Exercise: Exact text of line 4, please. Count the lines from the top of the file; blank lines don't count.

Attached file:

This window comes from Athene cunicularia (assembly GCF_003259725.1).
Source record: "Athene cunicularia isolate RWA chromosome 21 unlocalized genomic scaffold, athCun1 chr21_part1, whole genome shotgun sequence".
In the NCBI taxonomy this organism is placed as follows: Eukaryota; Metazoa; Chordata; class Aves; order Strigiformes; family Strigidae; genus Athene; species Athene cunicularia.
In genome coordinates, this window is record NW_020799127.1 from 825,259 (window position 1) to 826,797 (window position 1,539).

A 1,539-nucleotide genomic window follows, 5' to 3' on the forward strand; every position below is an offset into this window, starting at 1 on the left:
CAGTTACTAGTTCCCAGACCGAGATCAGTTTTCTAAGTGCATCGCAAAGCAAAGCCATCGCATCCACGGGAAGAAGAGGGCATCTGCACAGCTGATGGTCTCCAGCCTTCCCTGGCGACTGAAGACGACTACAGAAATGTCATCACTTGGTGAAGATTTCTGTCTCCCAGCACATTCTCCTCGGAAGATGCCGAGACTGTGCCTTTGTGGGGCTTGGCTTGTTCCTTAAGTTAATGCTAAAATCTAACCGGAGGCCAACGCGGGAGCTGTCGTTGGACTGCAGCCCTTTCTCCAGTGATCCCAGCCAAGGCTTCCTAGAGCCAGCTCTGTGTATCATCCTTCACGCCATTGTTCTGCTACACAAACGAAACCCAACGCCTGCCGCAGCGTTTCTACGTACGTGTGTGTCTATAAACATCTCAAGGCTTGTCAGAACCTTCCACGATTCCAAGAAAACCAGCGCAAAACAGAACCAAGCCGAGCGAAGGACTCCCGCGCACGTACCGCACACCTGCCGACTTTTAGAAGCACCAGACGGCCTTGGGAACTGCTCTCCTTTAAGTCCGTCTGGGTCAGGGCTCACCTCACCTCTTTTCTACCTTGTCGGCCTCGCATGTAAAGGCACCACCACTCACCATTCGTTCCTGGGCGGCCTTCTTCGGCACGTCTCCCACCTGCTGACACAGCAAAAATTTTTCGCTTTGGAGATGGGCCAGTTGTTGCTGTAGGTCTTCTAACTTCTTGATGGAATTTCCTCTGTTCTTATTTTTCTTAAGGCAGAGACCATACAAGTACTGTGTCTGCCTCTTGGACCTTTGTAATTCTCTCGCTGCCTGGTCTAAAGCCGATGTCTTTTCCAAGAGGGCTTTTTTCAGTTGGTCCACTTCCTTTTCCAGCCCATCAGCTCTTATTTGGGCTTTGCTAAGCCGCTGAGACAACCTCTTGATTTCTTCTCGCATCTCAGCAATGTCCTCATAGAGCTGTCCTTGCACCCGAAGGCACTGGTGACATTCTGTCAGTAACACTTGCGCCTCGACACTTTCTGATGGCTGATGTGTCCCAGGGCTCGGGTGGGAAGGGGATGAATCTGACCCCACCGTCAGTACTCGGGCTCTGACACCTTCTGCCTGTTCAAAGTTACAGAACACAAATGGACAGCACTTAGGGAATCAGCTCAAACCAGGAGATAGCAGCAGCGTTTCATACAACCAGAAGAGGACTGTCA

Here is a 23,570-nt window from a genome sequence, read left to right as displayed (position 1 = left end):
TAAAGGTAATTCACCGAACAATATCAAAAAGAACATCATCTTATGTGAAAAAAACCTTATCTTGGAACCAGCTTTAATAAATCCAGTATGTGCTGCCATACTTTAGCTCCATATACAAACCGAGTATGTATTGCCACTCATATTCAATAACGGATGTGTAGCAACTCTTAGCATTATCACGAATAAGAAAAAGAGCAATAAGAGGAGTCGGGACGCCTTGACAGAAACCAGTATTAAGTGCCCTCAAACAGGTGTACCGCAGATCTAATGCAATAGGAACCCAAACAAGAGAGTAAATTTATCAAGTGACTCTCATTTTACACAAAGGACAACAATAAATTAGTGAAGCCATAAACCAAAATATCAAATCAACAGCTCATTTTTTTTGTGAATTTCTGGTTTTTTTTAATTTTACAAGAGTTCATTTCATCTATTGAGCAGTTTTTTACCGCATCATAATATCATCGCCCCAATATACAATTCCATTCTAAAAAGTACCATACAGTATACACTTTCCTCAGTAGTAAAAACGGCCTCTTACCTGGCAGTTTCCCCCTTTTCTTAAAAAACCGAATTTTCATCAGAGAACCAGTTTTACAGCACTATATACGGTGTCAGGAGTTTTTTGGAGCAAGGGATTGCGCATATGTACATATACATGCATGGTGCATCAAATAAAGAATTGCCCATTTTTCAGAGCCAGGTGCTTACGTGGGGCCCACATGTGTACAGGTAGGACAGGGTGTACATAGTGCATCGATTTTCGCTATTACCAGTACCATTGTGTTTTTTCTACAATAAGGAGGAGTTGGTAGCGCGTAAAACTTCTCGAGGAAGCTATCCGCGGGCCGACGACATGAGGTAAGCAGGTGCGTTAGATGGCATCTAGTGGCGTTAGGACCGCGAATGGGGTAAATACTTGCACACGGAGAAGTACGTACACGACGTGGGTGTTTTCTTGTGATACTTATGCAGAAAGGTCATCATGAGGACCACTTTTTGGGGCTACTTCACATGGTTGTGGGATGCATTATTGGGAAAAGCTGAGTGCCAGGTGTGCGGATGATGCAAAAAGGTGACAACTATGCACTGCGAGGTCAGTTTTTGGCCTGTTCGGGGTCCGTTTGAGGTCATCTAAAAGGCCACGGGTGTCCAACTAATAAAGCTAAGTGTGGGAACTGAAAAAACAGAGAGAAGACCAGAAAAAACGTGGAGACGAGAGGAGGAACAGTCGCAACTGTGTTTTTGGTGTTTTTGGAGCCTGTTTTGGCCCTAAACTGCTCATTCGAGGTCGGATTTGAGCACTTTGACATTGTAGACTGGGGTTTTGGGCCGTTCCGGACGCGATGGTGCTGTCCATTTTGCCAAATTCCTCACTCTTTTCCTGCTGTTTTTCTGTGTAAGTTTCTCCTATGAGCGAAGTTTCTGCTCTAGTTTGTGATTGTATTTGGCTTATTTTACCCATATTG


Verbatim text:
In genome coordinates, this window is record NW_020799127.1 from 825,259 (window position 1) to 826,797 (window position 1,539).